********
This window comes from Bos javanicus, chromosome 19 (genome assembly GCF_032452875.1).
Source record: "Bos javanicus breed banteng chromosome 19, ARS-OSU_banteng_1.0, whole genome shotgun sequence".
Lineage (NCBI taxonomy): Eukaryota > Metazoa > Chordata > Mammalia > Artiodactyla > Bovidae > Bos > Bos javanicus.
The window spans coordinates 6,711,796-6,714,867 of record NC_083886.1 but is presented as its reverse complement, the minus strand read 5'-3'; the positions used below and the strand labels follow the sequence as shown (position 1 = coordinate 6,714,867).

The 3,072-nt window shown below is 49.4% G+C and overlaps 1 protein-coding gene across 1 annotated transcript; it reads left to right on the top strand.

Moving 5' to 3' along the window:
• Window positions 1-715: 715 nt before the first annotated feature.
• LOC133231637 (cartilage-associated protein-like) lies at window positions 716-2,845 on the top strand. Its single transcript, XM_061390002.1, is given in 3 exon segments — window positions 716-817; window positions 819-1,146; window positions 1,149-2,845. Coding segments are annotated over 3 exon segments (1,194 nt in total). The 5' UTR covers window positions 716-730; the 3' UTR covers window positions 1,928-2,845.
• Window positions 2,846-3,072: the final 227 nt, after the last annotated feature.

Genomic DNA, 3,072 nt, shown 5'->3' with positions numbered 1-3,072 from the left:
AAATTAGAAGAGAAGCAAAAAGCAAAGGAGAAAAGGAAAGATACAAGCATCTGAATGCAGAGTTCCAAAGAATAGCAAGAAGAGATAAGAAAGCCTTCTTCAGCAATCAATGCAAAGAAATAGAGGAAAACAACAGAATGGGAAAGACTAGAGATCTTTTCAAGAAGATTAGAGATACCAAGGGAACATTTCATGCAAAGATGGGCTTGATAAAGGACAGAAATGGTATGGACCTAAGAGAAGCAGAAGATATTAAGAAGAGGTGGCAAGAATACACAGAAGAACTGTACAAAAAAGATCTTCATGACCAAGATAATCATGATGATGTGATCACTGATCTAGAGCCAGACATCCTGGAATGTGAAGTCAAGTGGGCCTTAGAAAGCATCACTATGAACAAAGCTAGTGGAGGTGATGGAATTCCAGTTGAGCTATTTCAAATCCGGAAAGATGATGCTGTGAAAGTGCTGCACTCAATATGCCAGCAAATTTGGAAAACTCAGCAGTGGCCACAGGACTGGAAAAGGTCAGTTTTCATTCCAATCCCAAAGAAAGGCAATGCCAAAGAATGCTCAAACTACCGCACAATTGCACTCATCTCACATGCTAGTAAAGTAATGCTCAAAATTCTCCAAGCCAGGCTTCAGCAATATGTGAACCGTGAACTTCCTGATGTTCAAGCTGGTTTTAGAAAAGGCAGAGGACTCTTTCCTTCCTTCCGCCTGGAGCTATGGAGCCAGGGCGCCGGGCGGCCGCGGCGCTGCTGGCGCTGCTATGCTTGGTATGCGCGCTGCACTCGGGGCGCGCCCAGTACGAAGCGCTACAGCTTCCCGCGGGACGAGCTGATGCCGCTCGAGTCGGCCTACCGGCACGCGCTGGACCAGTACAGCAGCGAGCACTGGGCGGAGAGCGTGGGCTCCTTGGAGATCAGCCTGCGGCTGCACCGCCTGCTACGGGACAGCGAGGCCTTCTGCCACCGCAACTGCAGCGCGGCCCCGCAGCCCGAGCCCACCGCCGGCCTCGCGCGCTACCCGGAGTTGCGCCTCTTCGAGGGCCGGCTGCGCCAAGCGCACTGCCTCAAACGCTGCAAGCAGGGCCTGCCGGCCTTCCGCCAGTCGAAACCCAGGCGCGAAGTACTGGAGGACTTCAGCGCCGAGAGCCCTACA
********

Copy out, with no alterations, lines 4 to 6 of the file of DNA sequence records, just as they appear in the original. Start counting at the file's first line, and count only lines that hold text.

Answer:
The window spans coordinates 6,711,796-6,714,867 of record NC_083886.1 but is presented as its reverse complement, the minus strand read 5'-3'; the positions used below and the strand labels follow the sequence as shown (position 1 = coordinate 6,714,867).

The 3,072-nt window shown below is 49.4% G+C and overlaps 1 protein-coding gene across 1 annotated transcript; it reads left to right on the top strand.

Moving 5' to 3' along the window: